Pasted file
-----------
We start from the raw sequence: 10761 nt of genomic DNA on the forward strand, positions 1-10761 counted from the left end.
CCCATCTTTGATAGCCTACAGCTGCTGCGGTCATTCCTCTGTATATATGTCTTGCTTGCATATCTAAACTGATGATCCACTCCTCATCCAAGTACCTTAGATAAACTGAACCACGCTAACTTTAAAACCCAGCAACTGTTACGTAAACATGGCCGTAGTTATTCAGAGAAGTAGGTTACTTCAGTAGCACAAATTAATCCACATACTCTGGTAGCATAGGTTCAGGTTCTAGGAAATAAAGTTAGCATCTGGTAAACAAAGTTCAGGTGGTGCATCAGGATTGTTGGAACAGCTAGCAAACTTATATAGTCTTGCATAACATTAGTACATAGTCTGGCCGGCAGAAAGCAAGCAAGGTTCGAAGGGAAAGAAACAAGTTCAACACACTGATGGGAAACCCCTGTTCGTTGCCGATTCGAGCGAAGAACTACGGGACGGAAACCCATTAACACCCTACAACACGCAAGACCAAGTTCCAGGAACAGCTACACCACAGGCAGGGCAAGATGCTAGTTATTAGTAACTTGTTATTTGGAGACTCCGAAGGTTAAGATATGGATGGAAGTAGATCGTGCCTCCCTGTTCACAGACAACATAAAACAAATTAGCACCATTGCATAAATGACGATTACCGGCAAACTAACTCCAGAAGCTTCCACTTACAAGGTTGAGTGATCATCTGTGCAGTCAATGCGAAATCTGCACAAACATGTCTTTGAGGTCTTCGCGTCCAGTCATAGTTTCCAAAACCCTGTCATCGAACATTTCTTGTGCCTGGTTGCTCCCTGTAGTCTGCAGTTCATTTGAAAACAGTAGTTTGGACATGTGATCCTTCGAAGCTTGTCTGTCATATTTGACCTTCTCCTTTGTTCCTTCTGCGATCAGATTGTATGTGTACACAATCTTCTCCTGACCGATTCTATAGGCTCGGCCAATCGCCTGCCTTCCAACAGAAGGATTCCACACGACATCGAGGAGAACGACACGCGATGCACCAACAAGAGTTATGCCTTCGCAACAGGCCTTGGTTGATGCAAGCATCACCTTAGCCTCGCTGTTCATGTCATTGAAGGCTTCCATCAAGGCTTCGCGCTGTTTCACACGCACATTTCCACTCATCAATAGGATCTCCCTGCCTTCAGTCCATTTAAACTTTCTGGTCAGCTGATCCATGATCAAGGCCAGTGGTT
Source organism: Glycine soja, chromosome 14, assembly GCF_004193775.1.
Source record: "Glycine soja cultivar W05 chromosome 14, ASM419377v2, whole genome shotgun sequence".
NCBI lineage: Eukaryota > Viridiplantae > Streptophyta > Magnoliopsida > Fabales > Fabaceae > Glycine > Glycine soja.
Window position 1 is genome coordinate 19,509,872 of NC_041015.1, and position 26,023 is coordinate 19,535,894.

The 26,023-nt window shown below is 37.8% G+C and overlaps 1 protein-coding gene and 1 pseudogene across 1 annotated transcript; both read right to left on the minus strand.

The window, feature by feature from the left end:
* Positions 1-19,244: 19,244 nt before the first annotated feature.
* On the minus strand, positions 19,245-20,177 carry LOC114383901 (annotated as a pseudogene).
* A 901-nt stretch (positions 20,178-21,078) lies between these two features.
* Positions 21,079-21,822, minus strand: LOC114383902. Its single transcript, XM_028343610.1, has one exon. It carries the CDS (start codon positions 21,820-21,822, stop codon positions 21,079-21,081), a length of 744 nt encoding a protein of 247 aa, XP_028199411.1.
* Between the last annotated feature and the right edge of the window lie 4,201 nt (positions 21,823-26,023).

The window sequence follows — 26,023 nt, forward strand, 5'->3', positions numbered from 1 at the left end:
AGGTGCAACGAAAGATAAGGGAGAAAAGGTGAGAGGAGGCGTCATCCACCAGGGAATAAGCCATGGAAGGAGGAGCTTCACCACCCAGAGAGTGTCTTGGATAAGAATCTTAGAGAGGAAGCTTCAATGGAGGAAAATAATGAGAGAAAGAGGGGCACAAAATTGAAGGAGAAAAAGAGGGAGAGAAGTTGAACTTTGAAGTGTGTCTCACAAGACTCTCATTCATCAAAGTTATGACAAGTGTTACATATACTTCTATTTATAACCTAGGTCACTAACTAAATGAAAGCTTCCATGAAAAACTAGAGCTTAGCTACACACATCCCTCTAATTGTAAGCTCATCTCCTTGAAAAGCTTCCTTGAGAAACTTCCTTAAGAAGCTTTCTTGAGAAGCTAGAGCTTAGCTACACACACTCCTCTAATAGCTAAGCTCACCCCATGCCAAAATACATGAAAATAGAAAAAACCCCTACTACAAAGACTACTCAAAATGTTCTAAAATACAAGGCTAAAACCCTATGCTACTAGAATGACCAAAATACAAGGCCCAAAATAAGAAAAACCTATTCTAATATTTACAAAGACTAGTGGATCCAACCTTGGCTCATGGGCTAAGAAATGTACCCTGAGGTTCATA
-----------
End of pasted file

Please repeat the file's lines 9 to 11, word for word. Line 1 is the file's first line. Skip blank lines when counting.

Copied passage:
* Positions 1-19,244: 19,244 nt before the first annotated feature.
* On the minus strand, positions 19,245-20,177 carry LOC114383901 (annotated as a pseudogene).
* A 901-nt stretch (positions 20,178-21,078) lies between these two features.